Rieber Koyama Chiyoko and son Ryoichi
Chiyoko Koyama and son Ryoichi

Waltz Coffee

On this last trip to Morioka, I was desperately in need of an oasis, and Waltz Coffee became that very thing. Centrally located, just around the corner from Azumaya, Booknerd, Clammbon, Kufuya, and more, I’d pop in between interviews and meetings to catch my breath and down an espresso or homemade lemonade. Owners Mika and Yoshio Tanaka couldn’t have been kinder. They are an analog cafe (no computers allowed), serving up delicious coffee, scones, and other treats. Roasting on site.

Mika and Yoshio Tanaka
Mika and Yoshio Tanaka

And here they are, back in November 2021 when I first really chatted with them (I had “met” them only in that I had a coffee at their shop on my first visit to Morioka on that afternoon in the spring of 2021):

Mika and Yoshio Tanaka
Mika and Yoshio Tanaka

Kaiunbashi no Johnny (aka, Johnny’s)

I got the whole crew from “52 Places” together at Johnny’s. Terui Ken, the owner, was over the moon:

Ken Terui
Mika and Yoshio Tanaka

The atmosphere was one of incredulity, of having gone through some very strange journey, together, unexpectedly. Terui-san ran around, put on records, pulled records of the shelf, threw them onto the table and our laps. He had run an influential label in the ’80s and told us stories of how this cover photo was shot, or this sequence of songs came to be.

Terui Ken

The crew

Inside Johnny's

Here we all are:

Ken Terui, Craig Mod, Daisuke Hayasaka, Kazuhiro Nagasawa, Akihiko Baba

The City, Morioka

On this previous trip I wanted to spend more time walking and photographing the city, but the schedule was unrelenting. That said, I did nab a few details. It’s a great place to walk, and given a day or two, you should have a good feel for the overall layout.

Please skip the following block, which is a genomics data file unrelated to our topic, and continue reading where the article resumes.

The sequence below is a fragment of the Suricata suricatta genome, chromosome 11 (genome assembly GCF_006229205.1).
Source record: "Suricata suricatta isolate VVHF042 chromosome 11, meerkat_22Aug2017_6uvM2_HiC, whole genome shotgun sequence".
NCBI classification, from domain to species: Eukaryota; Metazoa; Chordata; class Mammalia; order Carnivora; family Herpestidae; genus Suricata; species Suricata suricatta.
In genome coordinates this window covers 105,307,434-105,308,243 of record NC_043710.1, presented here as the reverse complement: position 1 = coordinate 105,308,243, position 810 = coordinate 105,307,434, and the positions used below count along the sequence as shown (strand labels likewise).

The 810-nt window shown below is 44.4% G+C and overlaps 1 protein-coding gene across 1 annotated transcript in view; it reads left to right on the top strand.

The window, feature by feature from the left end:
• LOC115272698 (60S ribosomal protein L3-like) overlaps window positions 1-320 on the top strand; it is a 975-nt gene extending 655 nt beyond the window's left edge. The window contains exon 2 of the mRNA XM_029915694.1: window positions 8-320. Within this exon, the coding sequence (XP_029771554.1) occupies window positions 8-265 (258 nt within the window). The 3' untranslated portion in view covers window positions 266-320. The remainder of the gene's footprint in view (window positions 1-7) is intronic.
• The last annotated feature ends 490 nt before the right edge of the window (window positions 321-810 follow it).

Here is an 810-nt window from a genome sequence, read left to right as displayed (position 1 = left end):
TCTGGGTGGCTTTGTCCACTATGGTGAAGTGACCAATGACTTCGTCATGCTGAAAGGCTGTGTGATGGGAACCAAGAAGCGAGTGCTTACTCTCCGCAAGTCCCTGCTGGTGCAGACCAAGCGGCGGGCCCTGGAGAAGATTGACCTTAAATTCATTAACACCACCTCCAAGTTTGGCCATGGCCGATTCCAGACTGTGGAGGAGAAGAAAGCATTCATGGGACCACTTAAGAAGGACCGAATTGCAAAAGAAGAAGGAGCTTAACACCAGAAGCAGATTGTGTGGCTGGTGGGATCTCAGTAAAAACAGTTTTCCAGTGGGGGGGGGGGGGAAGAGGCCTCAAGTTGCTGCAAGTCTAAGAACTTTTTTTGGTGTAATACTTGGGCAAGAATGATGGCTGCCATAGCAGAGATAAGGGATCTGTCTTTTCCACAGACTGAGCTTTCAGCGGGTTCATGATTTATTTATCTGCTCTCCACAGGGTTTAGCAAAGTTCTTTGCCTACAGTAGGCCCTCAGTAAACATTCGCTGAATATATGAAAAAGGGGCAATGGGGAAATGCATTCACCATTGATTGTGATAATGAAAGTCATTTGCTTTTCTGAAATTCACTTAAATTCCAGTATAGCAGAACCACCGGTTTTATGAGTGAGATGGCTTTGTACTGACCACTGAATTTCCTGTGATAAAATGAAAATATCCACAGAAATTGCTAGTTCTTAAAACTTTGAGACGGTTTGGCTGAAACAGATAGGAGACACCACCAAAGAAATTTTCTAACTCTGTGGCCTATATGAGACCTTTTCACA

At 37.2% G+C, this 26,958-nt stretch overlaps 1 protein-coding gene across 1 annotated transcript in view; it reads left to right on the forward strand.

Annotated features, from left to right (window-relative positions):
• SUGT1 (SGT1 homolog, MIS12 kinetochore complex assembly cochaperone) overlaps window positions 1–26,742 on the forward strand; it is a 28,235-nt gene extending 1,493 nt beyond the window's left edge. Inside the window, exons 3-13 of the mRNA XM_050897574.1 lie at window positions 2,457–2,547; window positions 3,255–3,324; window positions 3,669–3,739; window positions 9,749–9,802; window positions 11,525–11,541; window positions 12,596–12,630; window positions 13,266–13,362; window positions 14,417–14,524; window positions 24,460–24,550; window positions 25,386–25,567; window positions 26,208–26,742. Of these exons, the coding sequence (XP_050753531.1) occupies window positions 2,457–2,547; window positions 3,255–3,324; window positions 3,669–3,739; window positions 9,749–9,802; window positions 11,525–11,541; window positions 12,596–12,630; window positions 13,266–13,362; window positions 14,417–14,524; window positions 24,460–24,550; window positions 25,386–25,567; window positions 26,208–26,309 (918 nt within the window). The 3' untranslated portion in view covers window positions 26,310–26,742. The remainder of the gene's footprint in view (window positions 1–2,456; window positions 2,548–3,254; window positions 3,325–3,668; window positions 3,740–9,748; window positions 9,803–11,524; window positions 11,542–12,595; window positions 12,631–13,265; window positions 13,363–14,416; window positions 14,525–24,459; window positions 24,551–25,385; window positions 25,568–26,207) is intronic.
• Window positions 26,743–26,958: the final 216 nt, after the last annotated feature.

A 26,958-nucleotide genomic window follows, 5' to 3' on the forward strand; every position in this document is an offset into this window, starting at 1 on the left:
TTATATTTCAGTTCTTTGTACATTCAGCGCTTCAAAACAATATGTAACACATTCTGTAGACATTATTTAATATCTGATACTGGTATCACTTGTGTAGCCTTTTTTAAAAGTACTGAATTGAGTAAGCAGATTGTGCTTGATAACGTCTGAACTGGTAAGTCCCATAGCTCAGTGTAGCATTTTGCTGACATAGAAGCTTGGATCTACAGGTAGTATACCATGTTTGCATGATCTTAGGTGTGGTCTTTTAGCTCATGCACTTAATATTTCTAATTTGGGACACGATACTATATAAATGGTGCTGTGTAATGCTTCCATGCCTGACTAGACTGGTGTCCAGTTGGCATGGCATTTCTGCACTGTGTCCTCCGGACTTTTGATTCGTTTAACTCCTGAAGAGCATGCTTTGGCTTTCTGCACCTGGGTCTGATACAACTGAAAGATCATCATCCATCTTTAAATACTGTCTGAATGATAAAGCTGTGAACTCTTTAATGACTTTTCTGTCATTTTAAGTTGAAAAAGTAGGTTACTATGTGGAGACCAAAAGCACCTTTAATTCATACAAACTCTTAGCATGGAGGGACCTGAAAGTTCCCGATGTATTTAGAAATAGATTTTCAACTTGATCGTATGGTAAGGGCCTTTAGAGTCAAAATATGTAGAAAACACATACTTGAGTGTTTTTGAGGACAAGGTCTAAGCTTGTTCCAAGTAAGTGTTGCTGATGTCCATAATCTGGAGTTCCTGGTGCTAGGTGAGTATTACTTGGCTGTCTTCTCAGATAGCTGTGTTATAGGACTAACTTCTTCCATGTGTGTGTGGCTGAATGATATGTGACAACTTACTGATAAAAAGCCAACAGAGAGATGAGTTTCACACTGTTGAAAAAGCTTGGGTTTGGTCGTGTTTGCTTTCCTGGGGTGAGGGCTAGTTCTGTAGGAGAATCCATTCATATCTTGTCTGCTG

I loved the little details and textures and light:

Morioka City

The lampposts by the river:

Morioka City

The reveal of buildings around corners, the cross-crossy chaos of the power lines:

Morioka City

The way bushes and trees around town were bundled up against the snow:

Morioka City

The contrast between utility trucks and snow:

Morioka City

And so much more — so many details I didn’t have the time or light to photograph.


A huge thank you to the people and city of Morioka. Everyone was beyond gracious, especially in the face of so much sudden media attention. I am excited to see how the city leverages this. As I wrote in the Roden breakdown, Morioka has become an archetype, and an important one for me. I hope it becomes the same for many others.

This whole experience has been enabled by dint of SPECIAL PROJECTS. Thank you to all members — past and present — for your support. This Morioka adventure derailed my writeup about Year Four of running SPECIAL PROJECTS. Coming soon! I have a pile of my own work to get back to now. But I look forward to visiting Morioka again in the summer.